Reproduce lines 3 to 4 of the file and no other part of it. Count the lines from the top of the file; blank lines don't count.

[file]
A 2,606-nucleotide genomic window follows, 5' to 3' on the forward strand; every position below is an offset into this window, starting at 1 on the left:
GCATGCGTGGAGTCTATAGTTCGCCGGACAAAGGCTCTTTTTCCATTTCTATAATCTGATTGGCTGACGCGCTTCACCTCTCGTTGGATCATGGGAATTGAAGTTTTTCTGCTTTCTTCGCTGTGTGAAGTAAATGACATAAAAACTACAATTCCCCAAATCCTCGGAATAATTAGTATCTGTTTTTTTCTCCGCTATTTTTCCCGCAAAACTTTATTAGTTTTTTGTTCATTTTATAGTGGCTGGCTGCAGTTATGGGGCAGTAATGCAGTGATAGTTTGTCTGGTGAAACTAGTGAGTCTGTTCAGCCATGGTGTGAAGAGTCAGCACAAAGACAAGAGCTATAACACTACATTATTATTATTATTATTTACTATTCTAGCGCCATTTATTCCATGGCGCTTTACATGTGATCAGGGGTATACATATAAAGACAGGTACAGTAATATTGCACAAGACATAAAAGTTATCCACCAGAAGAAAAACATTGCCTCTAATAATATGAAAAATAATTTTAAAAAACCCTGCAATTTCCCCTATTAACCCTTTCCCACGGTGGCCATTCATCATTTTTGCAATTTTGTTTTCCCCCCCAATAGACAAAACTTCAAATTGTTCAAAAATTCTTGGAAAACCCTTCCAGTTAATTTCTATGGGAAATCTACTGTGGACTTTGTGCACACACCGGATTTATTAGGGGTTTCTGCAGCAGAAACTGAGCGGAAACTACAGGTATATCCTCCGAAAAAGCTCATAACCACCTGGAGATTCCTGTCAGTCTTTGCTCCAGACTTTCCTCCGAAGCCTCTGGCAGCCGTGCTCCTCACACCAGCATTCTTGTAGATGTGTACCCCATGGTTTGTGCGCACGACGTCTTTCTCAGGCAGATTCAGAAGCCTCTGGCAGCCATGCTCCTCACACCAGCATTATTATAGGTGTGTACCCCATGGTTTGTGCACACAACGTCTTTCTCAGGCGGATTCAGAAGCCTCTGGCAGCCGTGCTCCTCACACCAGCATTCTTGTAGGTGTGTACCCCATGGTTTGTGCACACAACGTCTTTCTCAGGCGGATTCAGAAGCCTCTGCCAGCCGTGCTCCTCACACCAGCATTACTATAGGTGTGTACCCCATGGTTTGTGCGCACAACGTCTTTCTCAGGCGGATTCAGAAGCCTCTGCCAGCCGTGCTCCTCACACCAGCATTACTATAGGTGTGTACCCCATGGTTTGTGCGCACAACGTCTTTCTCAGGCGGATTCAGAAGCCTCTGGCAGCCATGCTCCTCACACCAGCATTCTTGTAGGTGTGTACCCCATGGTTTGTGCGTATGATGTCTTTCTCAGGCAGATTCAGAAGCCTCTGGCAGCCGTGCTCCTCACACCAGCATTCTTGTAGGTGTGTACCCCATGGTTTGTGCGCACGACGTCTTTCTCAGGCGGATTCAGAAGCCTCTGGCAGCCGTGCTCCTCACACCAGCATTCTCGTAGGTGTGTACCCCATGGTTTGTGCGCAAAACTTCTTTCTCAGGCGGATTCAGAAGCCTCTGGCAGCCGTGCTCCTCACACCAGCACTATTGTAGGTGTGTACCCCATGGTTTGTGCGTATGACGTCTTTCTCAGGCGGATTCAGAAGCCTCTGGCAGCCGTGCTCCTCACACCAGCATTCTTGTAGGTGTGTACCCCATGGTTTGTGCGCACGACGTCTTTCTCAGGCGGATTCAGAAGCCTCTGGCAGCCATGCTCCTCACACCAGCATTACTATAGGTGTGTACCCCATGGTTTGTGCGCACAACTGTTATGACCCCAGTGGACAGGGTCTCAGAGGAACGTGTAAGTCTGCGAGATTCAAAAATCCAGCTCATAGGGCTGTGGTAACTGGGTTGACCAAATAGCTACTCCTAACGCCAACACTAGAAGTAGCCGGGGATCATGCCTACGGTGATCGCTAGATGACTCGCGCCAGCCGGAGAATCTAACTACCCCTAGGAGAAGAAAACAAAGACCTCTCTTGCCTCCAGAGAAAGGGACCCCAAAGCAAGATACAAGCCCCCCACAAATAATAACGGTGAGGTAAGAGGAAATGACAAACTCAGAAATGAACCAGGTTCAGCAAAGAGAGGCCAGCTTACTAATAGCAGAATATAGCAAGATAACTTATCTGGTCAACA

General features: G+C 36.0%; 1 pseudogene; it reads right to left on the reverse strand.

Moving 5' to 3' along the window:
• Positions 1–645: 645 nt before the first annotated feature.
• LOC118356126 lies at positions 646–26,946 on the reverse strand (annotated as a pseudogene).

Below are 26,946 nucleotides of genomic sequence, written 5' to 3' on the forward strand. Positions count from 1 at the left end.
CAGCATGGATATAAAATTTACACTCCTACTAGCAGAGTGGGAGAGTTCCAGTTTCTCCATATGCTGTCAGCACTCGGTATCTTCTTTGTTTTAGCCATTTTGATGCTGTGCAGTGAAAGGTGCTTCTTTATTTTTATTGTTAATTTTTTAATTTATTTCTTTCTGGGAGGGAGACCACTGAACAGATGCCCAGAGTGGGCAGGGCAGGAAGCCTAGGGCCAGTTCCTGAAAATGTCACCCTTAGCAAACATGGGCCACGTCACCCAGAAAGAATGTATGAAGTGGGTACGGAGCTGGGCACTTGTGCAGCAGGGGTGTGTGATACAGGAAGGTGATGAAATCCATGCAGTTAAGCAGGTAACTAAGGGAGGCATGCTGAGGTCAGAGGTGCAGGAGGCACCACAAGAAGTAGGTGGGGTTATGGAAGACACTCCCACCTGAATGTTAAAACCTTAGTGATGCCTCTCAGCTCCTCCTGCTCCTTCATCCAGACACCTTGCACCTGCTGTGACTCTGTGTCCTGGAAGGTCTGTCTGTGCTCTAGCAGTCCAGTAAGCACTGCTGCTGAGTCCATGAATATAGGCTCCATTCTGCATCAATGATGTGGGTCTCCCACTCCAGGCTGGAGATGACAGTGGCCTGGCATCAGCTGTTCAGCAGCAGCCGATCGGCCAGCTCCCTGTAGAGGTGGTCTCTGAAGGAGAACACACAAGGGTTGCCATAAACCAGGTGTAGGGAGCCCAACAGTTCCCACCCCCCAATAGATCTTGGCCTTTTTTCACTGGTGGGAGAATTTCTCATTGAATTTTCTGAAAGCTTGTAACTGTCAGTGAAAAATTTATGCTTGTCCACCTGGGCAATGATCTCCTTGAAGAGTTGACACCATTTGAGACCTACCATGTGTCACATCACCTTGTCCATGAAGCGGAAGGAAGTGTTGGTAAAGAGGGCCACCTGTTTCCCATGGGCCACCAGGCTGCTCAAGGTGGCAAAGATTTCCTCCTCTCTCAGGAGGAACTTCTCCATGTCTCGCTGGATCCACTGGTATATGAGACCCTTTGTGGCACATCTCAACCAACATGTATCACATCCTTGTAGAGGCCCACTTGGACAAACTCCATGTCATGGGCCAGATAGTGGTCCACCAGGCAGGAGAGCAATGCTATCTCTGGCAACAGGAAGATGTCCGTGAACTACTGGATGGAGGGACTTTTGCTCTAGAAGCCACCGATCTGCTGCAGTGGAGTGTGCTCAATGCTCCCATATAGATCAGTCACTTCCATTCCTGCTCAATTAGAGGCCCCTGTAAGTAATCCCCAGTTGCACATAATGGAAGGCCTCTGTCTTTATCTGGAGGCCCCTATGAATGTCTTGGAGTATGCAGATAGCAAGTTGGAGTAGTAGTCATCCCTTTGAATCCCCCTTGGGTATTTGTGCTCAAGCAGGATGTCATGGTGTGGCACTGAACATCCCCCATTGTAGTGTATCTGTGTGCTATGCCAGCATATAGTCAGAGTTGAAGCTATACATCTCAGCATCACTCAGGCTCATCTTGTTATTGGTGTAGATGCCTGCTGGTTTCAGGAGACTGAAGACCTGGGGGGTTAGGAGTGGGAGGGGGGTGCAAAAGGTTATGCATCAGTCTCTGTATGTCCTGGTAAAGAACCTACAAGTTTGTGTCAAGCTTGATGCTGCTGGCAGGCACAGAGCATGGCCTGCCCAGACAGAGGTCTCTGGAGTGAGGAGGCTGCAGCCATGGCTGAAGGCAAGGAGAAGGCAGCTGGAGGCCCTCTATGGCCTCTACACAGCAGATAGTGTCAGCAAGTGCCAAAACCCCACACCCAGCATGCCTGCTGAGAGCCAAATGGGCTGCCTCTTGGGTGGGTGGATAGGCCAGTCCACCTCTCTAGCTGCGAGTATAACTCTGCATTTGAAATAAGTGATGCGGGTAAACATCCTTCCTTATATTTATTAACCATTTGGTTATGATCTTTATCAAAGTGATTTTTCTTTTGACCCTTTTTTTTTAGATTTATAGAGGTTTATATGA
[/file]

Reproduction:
General features: G+C 36.0%; 1 pseudogene; it reads right to left on the reverse strand.

Moving 5' to 3' along the window: